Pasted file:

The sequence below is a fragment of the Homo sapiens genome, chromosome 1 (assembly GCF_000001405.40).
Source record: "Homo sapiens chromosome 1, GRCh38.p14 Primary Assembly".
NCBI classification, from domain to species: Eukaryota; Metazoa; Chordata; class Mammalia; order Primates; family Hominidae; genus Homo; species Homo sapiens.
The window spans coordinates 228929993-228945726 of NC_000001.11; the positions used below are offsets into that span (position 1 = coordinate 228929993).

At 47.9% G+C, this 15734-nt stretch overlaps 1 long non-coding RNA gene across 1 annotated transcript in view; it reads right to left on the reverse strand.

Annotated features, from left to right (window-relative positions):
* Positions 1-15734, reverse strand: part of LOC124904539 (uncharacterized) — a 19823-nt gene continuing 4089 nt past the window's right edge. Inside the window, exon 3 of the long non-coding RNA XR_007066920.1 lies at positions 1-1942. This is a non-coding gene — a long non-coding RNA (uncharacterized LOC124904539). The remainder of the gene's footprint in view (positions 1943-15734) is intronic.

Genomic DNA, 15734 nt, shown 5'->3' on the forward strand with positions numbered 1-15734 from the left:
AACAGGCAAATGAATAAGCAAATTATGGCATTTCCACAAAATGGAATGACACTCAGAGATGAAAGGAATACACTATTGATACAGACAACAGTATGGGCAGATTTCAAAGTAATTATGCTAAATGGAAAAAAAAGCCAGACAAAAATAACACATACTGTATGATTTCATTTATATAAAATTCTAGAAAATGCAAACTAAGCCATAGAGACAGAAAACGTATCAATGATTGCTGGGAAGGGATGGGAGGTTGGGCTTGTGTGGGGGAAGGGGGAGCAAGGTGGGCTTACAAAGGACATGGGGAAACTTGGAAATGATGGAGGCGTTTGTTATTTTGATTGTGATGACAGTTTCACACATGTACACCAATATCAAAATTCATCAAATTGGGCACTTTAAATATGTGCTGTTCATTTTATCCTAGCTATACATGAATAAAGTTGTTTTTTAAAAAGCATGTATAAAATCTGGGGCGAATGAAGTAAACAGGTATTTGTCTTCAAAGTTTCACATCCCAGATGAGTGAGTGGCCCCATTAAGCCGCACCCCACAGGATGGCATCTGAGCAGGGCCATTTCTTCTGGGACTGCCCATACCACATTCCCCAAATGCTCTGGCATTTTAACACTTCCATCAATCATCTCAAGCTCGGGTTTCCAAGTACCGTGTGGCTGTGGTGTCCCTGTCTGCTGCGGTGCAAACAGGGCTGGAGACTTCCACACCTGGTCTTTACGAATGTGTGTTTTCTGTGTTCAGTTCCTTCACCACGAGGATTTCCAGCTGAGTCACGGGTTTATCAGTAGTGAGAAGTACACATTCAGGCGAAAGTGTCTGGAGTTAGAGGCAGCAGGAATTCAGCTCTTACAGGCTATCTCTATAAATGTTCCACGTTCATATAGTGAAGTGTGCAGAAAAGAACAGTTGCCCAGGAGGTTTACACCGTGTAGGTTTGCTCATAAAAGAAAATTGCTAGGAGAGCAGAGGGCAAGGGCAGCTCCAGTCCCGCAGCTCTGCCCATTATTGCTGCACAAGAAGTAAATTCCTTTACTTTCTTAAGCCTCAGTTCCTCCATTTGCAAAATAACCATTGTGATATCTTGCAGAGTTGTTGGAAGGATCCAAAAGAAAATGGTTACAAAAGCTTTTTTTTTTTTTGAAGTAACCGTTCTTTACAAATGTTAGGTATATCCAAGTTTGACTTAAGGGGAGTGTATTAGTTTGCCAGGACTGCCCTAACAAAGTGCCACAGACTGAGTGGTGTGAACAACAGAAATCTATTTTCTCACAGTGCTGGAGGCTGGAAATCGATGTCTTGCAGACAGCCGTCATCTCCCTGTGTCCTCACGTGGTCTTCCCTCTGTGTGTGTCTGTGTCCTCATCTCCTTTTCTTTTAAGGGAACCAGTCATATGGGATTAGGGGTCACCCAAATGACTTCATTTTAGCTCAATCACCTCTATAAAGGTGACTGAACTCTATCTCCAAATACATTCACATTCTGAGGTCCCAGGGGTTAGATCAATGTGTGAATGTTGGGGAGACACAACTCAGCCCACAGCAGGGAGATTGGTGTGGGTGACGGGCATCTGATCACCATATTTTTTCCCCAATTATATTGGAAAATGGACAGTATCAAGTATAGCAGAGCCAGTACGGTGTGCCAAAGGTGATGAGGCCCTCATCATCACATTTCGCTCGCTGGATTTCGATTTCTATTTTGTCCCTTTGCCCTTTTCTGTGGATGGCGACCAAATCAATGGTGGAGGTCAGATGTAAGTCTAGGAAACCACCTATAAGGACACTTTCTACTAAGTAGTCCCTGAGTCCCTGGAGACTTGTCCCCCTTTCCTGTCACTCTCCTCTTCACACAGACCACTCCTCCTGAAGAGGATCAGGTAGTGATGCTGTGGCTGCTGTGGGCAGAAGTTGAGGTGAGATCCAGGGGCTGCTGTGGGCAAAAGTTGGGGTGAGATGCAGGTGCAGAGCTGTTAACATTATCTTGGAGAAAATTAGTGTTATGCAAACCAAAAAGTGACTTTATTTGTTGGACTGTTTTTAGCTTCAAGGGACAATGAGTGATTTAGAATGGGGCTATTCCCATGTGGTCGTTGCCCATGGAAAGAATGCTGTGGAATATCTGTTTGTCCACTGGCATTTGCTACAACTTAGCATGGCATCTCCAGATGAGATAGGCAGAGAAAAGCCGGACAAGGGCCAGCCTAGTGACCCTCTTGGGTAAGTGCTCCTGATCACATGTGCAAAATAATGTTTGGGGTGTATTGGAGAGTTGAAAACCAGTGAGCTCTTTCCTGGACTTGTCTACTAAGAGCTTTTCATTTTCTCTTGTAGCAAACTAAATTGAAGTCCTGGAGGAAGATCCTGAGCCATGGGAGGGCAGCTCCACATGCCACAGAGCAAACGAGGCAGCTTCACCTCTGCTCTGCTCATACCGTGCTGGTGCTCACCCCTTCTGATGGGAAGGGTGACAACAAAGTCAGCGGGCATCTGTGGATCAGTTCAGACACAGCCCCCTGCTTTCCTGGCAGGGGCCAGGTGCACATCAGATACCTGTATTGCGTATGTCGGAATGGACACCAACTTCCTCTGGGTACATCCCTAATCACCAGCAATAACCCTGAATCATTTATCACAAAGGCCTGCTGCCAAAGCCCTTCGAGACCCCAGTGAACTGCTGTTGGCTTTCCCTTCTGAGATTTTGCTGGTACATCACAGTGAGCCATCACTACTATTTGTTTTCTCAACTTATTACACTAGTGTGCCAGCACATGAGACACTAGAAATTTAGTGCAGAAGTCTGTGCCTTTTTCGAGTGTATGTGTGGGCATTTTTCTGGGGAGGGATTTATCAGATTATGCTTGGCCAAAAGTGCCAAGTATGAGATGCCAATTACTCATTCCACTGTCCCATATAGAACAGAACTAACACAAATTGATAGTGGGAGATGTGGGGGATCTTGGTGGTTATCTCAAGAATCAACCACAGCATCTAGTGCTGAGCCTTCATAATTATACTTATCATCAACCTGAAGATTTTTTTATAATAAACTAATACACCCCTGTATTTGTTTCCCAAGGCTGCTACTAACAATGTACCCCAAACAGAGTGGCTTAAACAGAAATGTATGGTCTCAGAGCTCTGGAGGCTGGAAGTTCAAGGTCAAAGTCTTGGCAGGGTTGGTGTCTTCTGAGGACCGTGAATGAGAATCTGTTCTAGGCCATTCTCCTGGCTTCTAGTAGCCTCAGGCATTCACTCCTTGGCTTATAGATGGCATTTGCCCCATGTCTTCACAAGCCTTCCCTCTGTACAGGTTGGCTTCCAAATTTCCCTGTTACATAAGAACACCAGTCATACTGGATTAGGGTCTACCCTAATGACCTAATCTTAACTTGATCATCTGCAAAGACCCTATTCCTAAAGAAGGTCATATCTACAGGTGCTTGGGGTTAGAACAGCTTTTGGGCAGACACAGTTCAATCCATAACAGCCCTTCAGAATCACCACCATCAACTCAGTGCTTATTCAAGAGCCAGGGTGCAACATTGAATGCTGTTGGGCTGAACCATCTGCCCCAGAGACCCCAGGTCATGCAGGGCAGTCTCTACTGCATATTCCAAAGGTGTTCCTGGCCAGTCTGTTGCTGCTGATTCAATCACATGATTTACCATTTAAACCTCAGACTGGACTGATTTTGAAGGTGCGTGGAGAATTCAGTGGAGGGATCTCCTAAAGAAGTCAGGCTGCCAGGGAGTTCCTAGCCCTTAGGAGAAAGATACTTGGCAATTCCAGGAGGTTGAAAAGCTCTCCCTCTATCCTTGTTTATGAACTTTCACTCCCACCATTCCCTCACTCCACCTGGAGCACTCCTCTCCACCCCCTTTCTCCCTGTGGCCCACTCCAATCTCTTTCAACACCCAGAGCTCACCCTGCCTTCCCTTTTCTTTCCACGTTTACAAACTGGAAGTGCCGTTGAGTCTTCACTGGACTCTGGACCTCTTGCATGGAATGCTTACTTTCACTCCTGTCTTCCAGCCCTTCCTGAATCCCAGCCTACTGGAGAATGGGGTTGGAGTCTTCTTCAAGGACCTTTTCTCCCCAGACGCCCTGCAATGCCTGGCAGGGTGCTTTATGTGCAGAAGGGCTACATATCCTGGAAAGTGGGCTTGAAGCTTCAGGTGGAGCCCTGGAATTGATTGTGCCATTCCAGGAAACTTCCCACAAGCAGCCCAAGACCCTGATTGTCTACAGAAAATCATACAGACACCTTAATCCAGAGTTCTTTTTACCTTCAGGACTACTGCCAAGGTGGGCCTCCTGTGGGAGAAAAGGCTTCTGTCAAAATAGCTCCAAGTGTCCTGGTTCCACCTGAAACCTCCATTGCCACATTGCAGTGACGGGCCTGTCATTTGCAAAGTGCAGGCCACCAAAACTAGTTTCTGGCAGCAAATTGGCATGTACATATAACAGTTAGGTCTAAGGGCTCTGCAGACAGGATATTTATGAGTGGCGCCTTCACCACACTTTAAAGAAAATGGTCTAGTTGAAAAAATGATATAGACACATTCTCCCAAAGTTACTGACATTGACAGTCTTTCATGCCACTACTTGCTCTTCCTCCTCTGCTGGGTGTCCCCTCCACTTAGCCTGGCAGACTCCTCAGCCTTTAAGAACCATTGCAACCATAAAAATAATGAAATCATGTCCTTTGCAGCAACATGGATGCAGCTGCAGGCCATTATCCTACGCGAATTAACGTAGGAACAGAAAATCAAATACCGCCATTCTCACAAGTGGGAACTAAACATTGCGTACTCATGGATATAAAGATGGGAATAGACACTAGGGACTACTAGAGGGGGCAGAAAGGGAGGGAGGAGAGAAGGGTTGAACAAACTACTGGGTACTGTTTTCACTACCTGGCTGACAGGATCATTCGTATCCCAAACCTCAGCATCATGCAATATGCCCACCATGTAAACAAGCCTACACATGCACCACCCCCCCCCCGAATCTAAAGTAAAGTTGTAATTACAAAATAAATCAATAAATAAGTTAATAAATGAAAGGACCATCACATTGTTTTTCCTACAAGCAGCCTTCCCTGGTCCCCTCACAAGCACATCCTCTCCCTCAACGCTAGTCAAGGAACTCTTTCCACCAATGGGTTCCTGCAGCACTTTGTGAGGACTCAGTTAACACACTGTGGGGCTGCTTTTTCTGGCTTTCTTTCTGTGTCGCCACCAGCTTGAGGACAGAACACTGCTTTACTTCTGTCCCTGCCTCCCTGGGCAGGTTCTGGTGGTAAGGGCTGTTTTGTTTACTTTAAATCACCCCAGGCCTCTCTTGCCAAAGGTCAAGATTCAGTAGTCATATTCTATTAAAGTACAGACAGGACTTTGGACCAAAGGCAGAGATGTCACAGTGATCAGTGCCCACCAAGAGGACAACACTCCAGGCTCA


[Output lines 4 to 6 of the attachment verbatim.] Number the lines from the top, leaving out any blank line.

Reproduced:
The window spans coordinates 228929993-228945726 of NC_000001.11; the positions used below are offsets into that span (position 1 = coordinate 228929993).

At 47.9% G+C, this 15734-nt stretch overlaps 1 long non-coding RNA gene across 1 annotated transcript in view; it reads right to left on the reverse strand.

Annotated features, from left to right (window-relative positions):